I'm just had my tooth out on the NHS. A few years ago, I had a… - Sally's Journal
|Date:||August 8th, 2006 12:35 pm (UTC)|| |
Various other flaws, not necessarily exhaustive:
Where people are 'weak' and need welfare because of poverty, it is not necessarily due to their genes, but due to the economic structure of society. Poverty is passed down generations - but again that is a societal choice to make that so. In egalitarian Scandinavia, the children of the bottom 20% are far more likely to make it out of the bottom 20% than in the inegalitarian USA (or the UK) - the "American dream" of rags to riches is a myth, or at least a statistical improbability.
Most of the evidence shows that expenditure on health promotes economic growth, as it increases the productivity of the labour force.
The argument assumes that the only value of human beings is economic value. That if someone costs more to care for than they put into the economy through their work, then they have negative value. I shouldn't need to go into why this is wrong.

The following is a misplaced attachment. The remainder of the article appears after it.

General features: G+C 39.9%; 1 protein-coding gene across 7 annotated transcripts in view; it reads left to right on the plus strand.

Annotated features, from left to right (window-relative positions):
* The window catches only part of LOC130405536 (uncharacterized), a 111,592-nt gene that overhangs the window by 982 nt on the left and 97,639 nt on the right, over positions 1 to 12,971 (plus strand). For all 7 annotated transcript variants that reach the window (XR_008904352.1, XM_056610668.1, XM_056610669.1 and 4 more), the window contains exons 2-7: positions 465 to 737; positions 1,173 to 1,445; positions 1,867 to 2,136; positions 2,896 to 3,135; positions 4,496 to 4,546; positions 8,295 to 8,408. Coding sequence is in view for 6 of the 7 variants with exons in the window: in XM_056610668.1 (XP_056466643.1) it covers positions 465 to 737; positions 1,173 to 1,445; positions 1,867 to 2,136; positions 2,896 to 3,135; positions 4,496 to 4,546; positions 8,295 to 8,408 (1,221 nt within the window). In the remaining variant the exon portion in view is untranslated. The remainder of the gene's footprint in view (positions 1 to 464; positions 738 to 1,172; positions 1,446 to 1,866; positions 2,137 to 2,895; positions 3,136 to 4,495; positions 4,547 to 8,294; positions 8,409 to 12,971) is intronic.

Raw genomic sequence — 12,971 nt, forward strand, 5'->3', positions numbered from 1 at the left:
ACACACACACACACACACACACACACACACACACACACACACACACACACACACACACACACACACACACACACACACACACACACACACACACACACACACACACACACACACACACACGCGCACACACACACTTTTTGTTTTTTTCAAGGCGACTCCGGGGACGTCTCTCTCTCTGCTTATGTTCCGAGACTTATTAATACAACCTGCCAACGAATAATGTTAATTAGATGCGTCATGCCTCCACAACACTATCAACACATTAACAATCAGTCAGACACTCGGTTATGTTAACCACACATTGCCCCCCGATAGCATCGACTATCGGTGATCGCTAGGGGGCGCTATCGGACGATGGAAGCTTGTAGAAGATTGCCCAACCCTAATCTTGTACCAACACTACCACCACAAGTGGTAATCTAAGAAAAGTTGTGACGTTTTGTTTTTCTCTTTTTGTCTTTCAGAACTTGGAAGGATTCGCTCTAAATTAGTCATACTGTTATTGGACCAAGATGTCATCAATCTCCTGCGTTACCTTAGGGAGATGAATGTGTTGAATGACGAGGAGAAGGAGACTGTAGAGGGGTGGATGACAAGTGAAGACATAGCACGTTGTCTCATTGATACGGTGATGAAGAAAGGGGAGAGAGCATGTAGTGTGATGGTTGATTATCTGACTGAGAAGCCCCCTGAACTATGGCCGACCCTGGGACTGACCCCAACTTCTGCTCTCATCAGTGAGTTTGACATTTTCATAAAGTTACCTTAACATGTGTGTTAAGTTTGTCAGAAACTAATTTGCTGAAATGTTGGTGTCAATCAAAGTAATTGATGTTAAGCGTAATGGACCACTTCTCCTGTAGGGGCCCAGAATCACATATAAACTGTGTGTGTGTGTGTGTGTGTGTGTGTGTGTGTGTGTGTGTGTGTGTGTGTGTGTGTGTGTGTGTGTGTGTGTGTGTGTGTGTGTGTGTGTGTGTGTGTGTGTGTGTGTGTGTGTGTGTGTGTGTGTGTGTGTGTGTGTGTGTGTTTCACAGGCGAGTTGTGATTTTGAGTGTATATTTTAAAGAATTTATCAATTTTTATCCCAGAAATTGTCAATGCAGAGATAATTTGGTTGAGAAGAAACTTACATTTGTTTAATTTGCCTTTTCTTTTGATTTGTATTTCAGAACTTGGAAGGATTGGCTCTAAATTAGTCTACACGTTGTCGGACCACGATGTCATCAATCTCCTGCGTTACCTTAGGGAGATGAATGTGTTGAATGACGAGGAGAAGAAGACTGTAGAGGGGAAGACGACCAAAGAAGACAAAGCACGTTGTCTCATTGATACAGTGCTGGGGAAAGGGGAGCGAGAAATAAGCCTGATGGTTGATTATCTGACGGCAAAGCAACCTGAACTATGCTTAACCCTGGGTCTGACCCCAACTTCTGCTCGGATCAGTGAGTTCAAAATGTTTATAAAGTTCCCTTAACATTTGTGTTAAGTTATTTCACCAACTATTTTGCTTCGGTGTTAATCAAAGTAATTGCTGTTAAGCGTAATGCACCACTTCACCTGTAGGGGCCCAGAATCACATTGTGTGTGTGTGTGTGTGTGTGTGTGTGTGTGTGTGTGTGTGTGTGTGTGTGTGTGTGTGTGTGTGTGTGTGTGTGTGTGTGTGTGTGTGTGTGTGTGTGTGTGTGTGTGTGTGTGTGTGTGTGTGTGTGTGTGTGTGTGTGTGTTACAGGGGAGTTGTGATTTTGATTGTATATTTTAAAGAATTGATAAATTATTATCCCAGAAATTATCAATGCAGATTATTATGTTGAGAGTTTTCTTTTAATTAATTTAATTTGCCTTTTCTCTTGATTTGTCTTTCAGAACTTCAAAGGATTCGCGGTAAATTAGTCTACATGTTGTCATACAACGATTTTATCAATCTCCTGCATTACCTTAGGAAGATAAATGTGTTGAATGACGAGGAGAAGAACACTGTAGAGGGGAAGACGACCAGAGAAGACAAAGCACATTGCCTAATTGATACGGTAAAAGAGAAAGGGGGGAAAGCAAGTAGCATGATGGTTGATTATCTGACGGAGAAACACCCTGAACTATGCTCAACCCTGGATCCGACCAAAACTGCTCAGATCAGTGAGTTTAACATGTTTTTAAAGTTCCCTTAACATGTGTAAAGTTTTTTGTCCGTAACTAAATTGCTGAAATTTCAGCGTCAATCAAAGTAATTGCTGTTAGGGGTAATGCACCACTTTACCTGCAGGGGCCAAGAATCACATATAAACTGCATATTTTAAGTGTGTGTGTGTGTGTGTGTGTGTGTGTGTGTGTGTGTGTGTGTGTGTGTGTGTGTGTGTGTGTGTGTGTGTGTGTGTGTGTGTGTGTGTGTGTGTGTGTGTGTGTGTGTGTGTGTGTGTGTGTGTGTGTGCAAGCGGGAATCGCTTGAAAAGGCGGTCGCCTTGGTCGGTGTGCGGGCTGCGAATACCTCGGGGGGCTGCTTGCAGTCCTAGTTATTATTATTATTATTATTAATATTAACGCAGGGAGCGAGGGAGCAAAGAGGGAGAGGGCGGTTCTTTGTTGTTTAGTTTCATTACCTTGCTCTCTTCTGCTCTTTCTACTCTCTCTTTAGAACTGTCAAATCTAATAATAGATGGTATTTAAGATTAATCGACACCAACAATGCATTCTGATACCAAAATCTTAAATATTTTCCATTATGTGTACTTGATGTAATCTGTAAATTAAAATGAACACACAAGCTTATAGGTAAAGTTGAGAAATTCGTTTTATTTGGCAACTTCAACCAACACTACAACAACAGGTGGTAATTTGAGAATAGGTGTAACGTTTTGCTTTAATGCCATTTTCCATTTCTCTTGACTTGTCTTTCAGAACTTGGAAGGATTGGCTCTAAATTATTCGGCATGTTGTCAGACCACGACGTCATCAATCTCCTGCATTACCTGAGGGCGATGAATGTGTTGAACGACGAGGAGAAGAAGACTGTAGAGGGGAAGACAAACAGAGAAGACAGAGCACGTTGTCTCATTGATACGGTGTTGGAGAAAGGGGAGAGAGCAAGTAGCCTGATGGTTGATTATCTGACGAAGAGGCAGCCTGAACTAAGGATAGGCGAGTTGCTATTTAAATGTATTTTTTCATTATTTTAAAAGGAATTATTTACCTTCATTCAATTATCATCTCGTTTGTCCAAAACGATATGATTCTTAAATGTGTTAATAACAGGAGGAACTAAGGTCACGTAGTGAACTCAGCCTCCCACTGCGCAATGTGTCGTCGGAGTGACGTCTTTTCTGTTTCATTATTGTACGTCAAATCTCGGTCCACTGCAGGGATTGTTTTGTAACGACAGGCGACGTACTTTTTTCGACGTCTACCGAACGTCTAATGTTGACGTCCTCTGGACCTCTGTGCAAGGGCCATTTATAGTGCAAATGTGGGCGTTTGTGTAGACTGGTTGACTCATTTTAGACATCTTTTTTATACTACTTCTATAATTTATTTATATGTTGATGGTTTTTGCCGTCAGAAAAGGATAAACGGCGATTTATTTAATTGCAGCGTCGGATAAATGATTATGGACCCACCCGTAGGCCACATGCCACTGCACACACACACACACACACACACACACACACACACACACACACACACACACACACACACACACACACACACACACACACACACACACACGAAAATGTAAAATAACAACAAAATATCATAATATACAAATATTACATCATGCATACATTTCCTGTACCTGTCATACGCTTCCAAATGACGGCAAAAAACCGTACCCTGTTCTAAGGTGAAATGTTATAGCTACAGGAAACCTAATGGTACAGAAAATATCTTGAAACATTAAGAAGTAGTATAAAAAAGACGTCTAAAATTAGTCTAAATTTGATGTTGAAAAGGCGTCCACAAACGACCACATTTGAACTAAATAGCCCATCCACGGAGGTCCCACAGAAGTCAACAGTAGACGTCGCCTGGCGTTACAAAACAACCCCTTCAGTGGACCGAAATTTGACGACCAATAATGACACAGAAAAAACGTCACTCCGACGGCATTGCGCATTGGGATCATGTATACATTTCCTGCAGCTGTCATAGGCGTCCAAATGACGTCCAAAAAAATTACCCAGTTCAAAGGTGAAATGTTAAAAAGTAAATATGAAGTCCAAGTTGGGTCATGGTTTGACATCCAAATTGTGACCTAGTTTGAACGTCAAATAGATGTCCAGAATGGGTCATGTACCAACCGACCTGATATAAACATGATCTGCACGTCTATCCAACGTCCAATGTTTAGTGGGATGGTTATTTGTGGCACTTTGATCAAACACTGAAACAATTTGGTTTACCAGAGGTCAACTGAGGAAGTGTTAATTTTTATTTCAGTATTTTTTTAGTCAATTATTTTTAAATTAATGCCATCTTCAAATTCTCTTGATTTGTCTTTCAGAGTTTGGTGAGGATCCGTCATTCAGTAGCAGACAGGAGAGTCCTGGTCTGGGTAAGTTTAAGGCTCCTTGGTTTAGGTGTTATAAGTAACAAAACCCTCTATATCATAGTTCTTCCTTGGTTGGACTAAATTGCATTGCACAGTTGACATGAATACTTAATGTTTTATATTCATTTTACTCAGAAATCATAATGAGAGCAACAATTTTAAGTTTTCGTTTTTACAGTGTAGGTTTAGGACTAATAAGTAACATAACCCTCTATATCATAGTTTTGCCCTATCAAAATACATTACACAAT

The argument that not allowing the 'weak' to breed (where we have restricted the definition of 'weak' to those who we are confident are weak because of their genes rather than anything else) 'minimises hurt' fails to account for the hurt of sterilisation, of not being able to have children. If you were to consider a strict cost-benefit analysis (ignoring the moral equation), you would have to calculate the increased probability of someone's children requiring care, times the cost of the care, versus the hurt caused by sterilisation. How to measure the latter? Well if we consider the amount that people with fertility problems are willing to spend to be able to have children, this would seem to be very high. It seems far from clear that your cost-benefit analysis would come out positive.
It's wrong and an offence to basic human dignity.